It is that time of year again and in regard to the forthcoming budget, the Chamber understands the Government’s dilemma of shaping tax policy in the next few years during the introduction of the new regime for lower corporation tax. That said, the Chamber believes that it would be preferable to err on the side of caution and retain the current 27% rate until the lower 10 per cent rate is introduced in July 2010.
Further action needs to be taken to reduce Government expenditure.
What the Chamber is most concerned with is increases in fixed costs which are not performance-related, i.e. where businesses have to pay, whether their businesses are profitable or not. Increases in fixed costs at this time could be very difficult for many traders to absorb. Introducing such increases in fixed costs in the current climate is likely to lead to job losses thus negating the objective of raising extra revenue for Government.
The Chamber also believes there are other methods of boosting revenue: Further action needs to be taken to reduce Government expenditure, not least the costs of civil service pensions and clamping down on the abuse of sick leave in the public sector. The private sector may have tolerated these excesses in the past but when their own businesses are at risk, many of the membership are losing patience with having to pay for continued poor service and the ever-increasing costs of the public sector. With inflation expected to run at negligible levels and private sector wage settlements following inflation, wage restraint in the Public sector is crucial.
In the latest accounts, the Government Auditor commented on the improvements made by Government in collecting outstanding dues, but the fact remains that substantial sums remain overdue.
The Chamber hopes that the Government will give due consideration to these reasoned proposals in the forthcoming budget, particularly when many local businesses are already feeling the effects of the economic slowdown.
The Chamber warmly welcomes the new carrier Ándalus Air to Gibraltar.
The re-start of the route from Gibraltar to Madrid is a most welcome addition to the existing routes to London and Manchester. Twice daily flights during the week and once at weekends, offers excellent flexibility.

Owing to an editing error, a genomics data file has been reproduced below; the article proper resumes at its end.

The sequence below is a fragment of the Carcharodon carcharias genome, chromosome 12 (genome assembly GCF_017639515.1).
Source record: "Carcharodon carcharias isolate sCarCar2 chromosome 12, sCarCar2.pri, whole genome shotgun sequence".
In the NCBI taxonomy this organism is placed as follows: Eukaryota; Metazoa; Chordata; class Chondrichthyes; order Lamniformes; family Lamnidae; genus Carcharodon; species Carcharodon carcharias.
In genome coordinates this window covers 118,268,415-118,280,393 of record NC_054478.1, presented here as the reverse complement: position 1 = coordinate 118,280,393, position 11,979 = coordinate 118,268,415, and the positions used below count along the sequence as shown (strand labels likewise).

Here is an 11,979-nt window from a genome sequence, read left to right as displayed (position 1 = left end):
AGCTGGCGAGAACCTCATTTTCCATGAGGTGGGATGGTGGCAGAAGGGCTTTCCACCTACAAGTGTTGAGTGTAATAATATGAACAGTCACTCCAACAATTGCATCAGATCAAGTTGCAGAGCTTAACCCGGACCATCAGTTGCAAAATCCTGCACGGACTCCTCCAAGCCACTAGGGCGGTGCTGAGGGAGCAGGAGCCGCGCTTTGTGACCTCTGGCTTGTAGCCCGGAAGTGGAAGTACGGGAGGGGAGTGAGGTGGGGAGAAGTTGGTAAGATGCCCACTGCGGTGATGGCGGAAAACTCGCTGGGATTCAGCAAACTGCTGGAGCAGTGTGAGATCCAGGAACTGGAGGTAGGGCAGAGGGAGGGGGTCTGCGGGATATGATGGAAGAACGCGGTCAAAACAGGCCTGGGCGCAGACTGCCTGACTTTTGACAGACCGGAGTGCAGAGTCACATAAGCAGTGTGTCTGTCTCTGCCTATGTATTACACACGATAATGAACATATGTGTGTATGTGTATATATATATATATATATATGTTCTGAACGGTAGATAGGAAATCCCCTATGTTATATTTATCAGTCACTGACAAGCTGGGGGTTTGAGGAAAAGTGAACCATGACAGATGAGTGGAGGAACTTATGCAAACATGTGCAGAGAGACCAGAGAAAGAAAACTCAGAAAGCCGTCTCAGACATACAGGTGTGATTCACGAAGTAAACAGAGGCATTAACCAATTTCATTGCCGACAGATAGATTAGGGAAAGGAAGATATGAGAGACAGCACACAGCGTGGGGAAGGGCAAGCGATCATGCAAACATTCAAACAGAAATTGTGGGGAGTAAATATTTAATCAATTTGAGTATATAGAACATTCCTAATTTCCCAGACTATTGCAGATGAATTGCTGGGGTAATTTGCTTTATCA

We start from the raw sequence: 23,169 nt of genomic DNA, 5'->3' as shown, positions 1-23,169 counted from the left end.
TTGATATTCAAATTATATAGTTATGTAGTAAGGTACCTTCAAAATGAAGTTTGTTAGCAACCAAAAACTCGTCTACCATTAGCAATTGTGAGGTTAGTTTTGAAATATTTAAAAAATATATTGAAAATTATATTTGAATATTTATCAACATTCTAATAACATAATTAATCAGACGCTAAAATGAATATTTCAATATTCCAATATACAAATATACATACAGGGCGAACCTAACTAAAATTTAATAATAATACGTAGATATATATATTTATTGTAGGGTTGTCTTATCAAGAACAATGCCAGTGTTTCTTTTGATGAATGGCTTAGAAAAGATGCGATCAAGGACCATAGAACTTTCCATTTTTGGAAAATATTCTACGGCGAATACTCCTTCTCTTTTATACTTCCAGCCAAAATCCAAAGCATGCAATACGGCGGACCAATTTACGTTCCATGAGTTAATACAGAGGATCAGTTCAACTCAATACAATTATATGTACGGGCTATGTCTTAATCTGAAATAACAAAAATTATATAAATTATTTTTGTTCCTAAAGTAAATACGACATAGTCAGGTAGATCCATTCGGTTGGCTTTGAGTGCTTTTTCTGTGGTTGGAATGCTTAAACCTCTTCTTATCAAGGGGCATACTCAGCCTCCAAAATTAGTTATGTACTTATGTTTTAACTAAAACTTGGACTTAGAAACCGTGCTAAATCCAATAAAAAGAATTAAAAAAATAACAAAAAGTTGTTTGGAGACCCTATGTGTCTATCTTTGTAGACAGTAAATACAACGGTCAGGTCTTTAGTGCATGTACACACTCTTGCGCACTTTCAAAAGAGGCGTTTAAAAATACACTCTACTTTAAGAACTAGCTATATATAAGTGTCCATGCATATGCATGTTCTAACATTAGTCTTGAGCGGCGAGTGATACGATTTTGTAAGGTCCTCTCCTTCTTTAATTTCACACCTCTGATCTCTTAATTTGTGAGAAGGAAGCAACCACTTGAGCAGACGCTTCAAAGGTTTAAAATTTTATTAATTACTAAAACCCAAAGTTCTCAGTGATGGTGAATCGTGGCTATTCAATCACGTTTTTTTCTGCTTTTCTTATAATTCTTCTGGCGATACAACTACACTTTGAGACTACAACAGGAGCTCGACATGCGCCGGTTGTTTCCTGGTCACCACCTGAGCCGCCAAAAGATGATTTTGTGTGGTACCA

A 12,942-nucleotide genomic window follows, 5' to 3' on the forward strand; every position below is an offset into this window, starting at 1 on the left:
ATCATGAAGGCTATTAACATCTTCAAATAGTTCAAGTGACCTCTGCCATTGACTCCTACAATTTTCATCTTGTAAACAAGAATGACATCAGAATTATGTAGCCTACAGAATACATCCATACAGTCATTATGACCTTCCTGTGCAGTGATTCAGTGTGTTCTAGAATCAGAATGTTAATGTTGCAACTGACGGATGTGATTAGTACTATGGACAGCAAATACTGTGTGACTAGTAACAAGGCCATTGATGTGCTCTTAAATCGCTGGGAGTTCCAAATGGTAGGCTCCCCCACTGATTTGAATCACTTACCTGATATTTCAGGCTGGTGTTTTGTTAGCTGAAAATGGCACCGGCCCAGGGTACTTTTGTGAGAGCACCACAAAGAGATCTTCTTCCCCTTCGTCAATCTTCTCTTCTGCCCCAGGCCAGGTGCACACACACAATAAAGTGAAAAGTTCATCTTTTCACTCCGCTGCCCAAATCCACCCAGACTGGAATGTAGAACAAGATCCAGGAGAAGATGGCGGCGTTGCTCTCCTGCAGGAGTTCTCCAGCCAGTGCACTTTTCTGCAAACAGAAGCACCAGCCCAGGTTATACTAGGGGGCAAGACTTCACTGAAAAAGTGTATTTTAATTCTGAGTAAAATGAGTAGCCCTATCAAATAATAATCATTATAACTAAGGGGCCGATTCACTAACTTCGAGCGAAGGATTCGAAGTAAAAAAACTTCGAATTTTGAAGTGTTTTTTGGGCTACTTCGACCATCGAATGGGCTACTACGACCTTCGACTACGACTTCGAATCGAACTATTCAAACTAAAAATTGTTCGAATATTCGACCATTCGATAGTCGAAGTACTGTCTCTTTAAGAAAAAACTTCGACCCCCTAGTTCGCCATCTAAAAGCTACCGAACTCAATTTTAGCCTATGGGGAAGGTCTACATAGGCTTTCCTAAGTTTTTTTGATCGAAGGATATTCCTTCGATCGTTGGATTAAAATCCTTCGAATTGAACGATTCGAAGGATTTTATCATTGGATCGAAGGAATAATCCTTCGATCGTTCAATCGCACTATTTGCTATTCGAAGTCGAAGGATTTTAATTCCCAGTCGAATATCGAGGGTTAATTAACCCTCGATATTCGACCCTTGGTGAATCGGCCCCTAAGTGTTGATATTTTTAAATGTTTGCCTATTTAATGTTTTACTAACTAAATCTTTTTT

In full knowledge that other carriers had tried, and failed to make the route work, Ándalus Air studied the market carefully, listening to the suggestions of the local business community. As a result we have an early morning departure, as well as an evening return to and from Madrid. By using small fifty seat business jets on the route, it should be sustainable.
Ándalus has already announced a Gibraltar to Barcelona route which will commence on the first of June. This route will have a daily flight, apart from Saturdays. The Managing Director of Ándalus also indicated to the Chamber that Ándalus may well introduce a service to Bilbao in the future.
The Chamber congratulates the airline and the Government for all the hard work in bringing this new service to fruition.
The Organisation for Economic Cooperation and Development [OECD] has its eyes on tax havens, but Gibraltar is confident that it will avoid getting caught in the clampdown.
As the OECD works towards its next progress report on tax matters at the end of the year, countries are being urged to sign information sharing agreements and embrace international standards.
The aim is to close offshore loopholes that allow companies and individuals to shirk paying taxes in their own countries.
Gibraltar has long expressed commitment to those standards, but its first agreement – with the US – was signed on the eve of the recent G20 summit where the international community declared war on tax dodgers.
From now until November, Gibraltar must sign at least 11 more bilateral agreements if it wants to enter to top category of countries regarded by the OECD as those which substantially meet its criteria on tax.
For the Rock, the pressure is even greater.
British Prime Minister has written to all the UK’s offshore tax havens – including Gibraltar – warning them to meet international transparency standards within six months or face sanctions.
In the face of this, the Gibraltar Government expressed confidence that it would meet the target.
“This is an ongoing process,” Chief Minister Peter Caruana said at the time. “We are committed to doing it. I’m very confident that we shall have signed 12 agreements by November.”
At the time of the G20 summit, the OECD published a report which included Gibraltar in a category of countries that had yet to meet international standards on information sharing.
In the report, Gibraltar was listed as a ‘tax haven’ in a section that included 30 other countries or jurisdictions, of which seven had – like Gibraltar – signed one agreement, while 16 countries had yet to sign any at all.
The 12 agreements are a vital step toward getting out of that category and into the so-called white list.